Rating & Recommendation

Somewhat surprisingly, I find myself rating this book 4 out of 5 stars.

The subjects of teenage pregnancy, abortion (in particular the Irish Eighth Amendment), gender identity, sexuality and alcohol abuse are dealt with in a far more sensitive and thought-provoking manner than my initial assessment of the opening chapters’ would have expected.

I would recommend this book to anyone who enjoys YA with a social issue twist.
  
Have you read anything lately that you normally wouldn’t or found yourself changing your opinion of a book halfway through? Please share!


Thanks for stopping by,

Hugs,

Crafty xx    

Audio

[Book Review] “SUPERPOWERLESS” by Chris Priestley

 

Title: Superpowerless 
Author: Chris Priestley

Published by: Hot Key Press Publication date: 17th June 2017 

Genres: General Fiction/ Young Adult/ Teen/ Contemporary/
Edition: Paperback
ISBN: 
9781471404979
Price: £6.99 (GBP)


  • Synopsis

David is sixteen. A pretty ordinary boy, in most ways – he just wants to hang out in his bedroom, reading his dad’s old comics. Comics that are full of his heroes – those figures whose lives are charmed, special, unique.

Life hasn’t been easy recently for David, though. His father died just a couple of years ago, he has a fractious relationship with his mum, and he has fallen out with his best friend. But, David has a secret, which he hasn’t told anyone.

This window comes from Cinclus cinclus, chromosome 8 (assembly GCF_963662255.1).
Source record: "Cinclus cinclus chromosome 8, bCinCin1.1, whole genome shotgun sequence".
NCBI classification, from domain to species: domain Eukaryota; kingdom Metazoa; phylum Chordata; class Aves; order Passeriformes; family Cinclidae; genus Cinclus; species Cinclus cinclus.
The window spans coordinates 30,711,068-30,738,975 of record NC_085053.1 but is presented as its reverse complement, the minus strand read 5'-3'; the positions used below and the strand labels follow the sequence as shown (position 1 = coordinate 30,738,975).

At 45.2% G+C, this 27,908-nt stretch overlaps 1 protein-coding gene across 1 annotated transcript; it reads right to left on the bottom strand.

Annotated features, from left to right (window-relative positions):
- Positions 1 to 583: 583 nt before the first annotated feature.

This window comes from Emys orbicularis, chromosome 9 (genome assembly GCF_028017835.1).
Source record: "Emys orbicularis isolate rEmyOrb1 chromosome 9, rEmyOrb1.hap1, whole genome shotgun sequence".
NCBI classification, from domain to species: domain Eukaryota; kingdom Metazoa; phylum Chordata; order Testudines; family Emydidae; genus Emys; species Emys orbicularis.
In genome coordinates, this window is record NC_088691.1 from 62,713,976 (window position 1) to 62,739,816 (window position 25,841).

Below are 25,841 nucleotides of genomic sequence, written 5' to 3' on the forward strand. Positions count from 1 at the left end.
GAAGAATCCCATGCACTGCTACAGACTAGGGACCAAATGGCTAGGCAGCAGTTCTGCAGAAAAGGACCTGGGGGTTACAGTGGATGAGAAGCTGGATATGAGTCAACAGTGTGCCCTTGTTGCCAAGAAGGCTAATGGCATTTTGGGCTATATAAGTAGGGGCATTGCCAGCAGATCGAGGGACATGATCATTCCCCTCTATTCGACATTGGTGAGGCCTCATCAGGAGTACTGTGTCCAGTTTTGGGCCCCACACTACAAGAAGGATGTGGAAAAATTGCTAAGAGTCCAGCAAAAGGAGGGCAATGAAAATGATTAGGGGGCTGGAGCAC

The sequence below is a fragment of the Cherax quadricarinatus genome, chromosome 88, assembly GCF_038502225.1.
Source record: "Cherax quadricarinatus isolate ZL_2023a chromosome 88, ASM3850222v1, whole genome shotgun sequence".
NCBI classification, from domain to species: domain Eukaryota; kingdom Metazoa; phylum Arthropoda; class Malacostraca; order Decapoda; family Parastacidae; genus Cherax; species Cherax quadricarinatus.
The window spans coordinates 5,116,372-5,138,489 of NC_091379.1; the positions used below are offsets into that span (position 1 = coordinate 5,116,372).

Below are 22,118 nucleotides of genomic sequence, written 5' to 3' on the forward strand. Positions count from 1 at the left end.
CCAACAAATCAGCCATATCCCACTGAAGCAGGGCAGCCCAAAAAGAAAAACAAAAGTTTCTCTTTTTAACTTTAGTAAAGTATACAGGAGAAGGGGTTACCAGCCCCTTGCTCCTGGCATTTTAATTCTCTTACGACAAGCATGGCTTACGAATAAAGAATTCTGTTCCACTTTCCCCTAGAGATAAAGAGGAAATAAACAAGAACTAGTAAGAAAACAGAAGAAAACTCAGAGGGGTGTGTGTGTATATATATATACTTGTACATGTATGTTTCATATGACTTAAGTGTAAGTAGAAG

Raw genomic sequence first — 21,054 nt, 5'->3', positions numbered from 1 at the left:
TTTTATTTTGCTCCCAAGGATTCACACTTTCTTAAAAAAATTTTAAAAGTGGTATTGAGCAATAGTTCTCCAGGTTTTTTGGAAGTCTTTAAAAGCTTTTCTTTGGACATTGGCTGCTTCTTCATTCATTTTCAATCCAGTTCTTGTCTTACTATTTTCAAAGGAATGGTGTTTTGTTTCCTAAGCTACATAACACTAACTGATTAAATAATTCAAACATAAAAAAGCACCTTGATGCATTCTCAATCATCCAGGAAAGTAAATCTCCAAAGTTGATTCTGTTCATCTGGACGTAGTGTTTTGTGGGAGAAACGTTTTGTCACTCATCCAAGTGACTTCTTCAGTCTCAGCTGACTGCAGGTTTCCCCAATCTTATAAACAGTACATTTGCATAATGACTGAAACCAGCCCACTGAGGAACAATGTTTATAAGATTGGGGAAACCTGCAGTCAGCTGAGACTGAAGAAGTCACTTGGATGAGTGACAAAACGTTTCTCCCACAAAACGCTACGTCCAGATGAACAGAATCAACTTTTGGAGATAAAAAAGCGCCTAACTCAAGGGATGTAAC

He has superpowers. He can soar through the air, he has superhearing, he feels and hears everything super-keenly. So life should be easier, then, shouldn’t it? But somehow it’s not – and when David gets involved with the girl next door, gorgeous Holly Hunter, he begins to realise just how very complicated it can get.

David’s harbouring another secret, a deeper darker one, and on this journey from boyhood to manhood, will he have the courage to face up to it?

 

 

  • Review

Well firstly, Thank you Mr Priestley! I finally finished reading Superpowerless at 5:17am. Luckily I wasn’t working that morning, otherwise i might have just cried at a 7am alarm….

“I think about sex all the time. All the time. Well, sex and death and comics.”  or so 16 year old David admits to the older, and certainly more streetwise Holly; his neighbour, and the object of his teenage fantasies. Strange circumstances make them friends as David comes to terms with his grief and feelings of helplessness at being unable to ‘save’ his father, his loneliness after withdrawing from friendships, his infatuation for Holly, and his uncertainty over girls, sex and relationships. Holly struggles with her own demons regarding selfworth, and failed and unhealthy relationships.

Obsessed with the comic books left behind by his father, David attempts to rationalise his feelings by constructing a superpowered alterego.

Torn between his loneliness and his belief that with the mantle of superhero comes a necessity to be alone and unknown, he spends his days watching the neighbourhood through his dad’s old telescope and imagining how it would feel to fly unseen and unhindered by the constraints of ‘normal life’.

Through his own loneliness, grief and uncertainty; he finds it increasingly difficult to reach out and connect with those around him.

 

  • Thoughts

Whilst unlike my usual choice of reading material, I very much enjoyed this book (probably made obvious by the aforementioned 5:17am fiasco!) and wouldn’t hesitate to recommend it to anyone who enjoys YA fiction. I particularly think it would resonate with teenagers struggling with their own perceptions of not fitting in, and/or those trying to come to terms with prior loss.

 

  •  The Author

You can find out more about the author via his website or blog, or connect with him via Facebook or Twitter @crispriestley.

 

I rate this a 4/5 stars read

Disclosure: A free ARC was provided by the publisher via NetGalley in exchange for an honest review.